Sasquatch, Part One; writer, Chris Dingess; penciller, Matthew Roberts; inkers, Tony Akins and Stefano Gaudiano; colorist, Owen Gieni; letterer, Pat Brosseau; editors, Arielle Basich and Sean Mankiewicz; publisher, Image Comics.

Manifest Destiny 18 (October 2015)

Manifest Destiny #18

Dingess takes Manifest Destiny somewhere new and unpleasant. Even though he’s dealt with the unpleasantness of the characters before, this issue–the last in the second “volume” of Destiny–forces the reader’s complicity in that unpleasantness. It’s well-done and should’ve been predictable (Roberts butchers the final page with an exclamation point) but isn’t really. The beginning of the issue’s distractingly strong.

One almost forgotten element of Destiny has been the imaginative wildlife Lewis and Clark find on their voyage. This issue reimagines the traditional vampire as some kind of decapitating, head-stealing flying monster. It’s a neat concept, not too gory in Roberts’s art but still striking. And it makes for a great action sequence.

The subsequent scenes in Destiny remind of Return of the Jedi as Lewis and Clark and company return to the bird people village; it’s why Dingess is able to get away with a big twist. He’s letting the reader enjoy the comic. It starts with a great action sequence, why not celebrate. It’s a trick and a good one.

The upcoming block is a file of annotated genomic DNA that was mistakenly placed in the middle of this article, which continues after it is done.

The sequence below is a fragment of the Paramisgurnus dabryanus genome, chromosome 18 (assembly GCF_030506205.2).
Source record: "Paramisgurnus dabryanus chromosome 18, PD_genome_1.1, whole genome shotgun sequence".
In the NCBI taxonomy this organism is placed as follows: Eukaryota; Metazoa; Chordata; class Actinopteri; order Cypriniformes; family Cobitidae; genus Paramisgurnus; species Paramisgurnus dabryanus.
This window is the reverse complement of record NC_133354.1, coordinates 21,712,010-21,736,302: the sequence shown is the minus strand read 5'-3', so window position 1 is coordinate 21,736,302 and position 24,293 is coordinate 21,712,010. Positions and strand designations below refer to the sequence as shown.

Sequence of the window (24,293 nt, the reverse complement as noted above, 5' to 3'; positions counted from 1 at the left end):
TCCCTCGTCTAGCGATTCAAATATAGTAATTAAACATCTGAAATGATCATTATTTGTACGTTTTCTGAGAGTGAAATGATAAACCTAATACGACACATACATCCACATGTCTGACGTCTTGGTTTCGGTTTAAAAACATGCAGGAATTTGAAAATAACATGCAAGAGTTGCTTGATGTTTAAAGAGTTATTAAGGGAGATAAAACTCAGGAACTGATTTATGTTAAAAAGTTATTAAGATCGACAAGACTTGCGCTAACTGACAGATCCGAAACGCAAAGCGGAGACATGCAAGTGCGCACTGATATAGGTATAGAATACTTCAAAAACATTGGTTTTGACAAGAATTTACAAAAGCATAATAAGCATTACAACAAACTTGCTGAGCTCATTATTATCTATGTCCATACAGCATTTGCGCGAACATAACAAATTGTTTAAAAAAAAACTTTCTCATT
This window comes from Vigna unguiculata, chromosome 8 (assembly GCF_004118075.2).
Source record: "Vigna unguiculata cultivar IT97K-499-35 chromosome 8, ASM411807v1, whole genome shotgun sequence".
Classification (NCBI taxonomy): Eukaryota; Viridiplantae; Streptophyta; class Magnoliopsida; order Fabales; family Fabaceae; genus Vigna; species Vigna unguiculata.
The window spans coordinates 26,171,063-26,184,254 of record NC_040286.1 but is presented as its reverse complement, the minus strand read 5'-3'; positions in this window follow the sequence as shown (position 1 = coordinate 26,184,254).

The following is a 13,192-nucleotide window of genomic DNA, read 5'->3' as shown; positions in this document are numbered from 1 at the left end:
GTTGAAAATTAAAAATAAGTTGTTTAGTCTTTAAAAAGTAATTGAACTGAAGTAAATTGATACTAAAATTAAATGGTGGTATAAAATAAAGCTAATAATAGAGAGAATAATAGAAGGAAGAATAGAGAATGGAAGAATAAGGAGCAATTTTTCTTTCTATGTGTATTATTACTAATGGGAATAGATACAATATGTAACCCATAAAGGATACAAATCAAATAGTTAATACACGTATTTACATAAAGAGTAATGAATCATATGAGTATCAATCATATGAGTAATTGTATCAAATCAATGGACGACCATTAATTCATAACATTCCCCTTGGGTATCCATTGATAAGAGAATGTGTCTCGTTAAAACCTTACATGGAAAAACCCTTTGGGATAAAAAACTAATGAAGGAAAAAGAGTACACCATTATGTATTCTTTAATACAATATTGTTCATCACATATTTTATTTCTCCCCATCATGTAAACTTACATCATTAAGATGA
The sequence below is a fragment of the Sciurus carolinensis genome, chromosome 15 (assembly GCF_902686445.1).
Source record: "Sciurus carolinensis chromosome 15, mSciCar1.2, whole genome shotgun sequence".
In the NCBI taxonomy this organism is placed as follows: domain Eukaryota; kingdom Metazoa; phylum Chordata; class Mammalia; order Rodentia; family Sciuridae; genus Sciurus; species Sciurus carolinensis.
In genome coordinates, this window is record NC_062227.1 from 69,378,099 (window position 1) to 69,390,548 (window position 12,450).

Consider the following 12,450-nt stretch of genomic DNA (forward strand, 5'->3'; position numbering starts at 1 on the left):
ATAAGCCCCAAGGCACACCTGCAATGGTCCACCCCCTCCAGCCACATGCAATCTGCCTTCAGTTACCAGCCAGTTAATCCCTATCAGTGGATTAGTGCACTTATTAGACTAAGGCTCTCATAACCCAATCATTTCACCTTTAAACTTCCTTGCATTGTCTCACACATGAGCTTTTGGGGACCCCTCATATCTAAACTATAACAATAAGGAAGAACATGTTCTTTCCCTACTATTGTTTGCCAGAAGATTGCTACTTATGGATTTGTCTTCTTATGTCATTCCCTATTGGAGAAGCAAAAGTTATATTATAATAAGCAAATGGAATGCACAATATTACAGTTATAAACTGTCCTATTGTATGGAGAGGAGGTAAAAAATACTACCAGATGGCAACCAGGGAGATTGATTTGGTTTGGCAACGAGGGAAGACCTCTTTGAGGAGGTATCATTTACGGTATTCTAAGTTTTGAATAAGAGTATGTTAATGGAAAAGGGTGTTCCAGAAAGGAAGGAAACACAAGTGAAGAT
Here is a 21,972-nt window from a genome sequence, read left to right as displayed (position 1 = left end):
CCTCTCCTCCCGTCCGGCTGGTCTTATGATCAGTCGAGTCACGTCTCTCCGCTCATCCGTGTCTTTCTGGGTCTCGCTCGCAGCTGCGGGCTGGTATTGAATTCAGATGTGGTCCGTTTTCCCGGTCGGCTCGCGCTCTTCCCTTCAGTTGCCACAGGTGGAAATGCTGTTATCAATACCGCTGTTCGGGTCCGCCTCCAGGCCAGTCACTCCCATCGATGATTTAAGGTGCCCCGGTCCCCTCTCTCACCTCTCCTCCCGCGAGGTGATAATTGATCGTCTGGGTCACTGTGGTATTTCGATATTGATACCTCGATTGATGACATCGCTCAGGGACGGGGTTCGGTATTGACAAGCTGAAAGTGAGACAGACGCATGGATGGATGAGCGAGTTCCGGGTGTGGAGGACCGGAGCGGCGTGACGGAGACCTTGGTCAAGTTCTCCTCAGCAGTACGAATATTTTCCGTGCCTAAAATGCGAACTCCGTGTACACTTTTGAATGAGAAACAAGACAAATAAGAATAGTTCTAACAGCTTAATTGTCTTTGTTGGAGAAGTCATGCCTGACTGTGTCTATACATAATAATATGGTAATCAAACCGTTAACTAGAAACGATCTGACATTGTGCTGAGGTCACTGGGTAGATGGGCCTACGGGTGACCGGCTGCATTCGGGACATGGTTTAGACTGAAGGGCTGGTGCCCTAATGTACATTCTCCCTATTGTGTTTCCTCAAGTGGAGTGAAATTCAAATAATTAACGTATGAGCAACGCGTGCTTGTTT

But Dingess has raised a lot of questions in the comic (just not in this issue) and he doesn’t get any of them answered. They’re starting to get annoying. Otherwise though, it’s just about the best issue of Manifest Destiny yet.

CREDITS

Writer, Chris Dingess; penciller, Matthew Roberts; inkers, Stefano Gaudiano and Tony Akins; colorist, Owen Gieni; letterer, Pat Brosseau; editors, Arielle Basich and Sean Mackiewicz; publisher, Image Comics.

Manifest Destiny 17 (September 2015)

Manifest Destiny #17

It’s almost as though Dingess is refusing to do a full story in the issue. The Sacagawea subplot, which takes up a scene–with flashback–is more complete than the main plot of the issue, with the landing party waiting to see if the blue bird person and one of the humans can make beat the monster. It’s a talking heads book, just with everyone talking about what the reader gets to see for him or herself when Dingess takes the action to the bird person and the human.

Manifest Destiny is not a story with a strong supporting cast. Dingess rarely deals with the supporting cast, which is enormous. And they aren’t particularly distinctive. Even though Roberts goes out of his way to make some visually distinctive… there are like five or six memorable people here, no more. So a talking heads book with random people talking.